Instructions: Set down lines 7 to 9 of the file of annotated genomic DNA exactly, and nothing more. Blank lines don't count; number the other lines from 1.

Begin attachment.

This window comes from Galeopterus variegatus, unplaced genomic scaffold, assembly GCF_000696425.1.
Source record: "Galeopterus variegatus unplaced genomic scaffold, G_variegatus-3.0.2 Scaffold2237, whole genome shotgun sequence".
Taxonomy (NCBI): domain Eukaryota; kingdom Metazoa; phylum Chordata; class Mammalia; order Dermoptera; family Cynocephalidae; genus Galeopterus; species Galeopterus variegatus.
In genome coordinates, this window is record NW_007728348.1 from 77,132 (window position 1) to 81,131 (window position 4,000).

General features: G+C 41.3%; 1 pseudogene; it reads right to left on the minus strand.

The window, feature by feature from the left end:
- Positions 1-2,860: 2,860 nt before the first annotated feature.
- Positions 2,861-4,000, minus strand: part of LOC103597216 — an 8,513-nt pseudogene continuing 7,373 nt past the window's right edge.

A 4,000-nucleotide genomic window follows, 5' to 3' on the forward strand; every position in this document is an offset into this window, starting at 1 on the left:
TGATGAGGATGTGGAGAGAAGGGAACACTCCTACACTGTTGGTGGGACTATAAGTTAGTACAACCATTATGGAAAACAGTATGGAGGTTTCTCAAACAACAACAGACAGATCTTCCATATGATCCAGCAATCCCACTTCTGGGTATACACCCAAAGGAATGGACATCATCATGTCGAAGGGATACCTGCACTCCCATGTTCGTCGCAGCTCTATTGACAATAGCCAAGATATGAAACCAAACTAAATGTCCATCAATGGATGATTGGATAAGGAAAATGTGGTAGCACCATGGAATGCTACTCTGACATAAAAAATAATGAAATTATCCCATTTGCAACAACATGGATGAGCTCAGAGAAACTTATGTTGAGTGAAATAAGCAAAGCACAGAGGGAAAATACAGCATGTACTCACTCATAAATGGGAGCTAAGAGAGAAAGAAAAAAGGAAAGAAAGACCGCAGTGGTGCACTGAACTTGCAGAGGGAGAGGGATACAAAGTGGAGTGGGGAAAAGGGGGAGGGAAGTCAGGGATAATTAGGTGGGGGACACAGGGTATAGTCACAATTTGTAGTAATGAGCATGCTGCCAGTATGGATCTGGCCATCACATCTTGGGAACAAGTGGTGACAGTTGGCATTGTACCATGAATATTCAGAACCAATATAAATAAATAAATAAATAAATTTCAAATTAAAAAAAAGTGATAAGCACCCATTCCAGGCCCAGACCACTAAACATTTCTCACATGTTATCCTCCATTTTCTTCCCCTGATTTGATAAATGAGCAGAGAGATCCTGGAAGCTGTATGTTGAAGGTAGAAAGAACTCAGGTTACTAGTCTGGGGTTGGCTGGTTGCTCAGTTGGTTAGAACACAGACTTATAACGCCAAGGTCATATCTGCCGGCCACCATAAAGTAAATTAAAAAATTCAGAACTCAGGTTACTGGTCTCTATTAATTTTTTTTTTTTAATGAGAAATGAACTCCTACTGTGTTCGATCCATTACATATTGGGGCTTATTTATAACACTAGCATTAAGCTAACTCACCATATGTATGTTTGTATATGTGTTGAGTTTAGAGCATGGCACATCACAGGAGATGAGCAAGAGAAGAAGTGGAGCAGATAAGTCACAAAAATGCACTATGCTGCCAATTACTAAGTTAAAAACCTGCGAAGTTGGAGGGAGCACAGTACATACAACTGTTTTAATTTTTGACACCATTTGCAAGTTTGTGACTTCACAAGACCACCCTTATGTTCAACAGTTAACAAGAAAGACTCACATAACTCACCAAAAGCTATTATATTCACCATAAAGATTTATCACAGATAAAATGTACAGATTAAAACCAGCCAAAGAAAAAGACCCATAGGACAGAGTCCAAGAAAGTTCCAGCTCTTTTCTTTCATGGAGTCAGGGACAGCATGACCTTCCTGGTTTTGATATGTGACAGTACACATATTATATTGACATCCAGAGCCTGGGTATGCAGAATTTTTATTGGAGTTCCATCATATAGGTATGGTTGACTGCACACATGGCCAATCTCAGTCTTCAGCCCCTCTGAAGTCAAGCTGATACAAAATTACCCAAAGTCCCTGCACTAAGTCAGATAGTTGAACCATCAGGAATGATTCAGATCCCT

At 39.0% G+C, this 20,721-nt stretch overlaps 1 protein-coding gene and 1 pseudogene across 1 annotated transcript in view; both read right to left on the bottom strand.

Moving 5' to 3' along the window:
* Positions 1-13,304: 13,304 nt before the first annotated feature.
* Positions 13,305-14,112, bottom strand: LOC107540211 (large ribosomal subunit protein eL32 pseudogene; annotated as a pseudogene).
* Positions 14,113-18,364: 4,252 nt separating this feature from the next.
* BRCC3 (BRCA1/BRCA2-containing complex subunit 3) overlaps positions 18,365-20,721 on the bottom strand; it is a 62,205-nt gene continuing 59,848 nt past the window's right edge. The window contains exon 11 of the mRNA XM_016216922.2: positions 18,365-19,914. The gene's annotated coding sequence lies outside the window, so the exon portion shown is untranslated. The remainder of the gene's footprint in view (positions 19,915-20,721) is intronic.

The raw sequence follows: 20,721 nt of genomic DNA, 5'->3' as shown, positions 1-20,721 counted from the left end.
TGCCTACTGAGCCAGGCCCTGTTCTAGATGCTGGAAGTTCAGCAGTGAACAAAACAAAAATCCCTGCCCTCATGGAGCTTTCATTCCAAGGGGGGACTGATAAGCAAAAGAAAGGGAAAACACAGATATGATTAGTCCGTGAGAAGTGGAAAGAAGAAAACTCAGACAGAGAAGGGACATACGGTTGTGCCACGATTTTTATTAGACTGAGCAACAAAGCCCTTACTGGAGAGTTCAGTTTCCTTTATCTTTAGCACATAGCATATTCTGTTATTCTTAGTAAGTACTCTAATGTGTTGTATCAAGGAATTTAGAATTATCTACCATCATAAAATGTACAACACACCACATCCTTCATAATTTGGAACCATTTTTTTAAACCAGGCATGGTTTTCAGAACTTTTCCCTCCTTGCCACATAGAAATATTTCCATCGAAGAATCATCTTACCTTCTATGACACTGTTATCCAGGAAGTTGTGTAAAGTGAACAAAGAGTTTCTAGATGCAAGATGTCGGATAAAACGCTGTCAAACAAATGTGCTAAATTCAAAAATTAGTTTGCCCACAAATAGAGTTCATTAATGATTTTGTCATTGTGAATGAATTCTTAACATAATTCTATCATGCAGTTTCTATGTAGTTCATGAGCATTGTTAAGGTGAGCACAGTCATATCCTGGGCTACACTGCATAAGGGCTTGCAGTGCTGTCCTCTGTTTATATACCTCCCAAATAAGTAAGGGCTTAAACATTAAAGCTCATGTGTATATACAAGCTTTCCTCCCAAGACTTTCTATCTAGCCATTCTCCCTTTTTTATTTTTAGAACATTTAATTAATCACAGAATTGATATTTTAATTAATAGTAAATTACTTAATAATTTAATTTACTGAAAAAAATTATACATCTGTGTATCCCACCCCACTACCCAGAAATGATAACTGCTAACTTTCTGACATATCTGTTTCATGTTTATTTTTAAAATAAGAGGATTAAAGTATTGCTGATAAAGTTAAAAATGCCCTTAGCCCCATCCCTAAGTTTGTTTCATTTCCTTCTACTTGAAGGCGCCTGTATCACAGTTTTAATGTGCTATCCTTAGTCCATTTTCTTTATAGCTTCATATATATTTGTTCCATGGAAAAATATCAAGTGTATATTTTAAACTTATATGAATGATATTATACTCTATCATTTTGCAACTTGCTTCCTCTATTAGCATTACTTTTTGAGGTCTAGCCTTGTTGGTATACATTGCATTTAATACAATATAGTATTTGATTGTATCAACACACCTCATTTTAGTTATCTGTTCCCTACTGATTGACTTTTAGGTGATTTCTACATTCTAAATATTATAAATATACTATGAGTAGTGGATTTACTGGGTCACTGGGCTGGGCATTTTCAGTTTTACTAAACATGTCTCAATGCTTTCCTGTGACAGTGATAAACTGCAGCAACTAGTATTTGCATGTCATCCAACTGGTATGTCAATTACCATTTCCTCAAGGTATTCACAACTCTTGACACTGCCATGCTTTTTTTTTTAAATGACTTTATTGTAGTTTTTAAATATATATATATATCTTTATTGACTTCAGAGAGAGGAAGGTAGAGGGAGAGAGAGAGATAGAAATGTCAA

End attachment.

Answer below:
- Positions 1-2,860: 2,860 nt before the first annotated feature.
- Positions 2,861-4,000, minus strand: part of LOC103597216 — an 8,513-nt pseudogene continuing 7,373 nt past the window's right edge.

A 4,000-nucleotide genomic window follows, 5' to 3' on the forward strand; every position in this document is an offset into this window, starting at 1 on the left: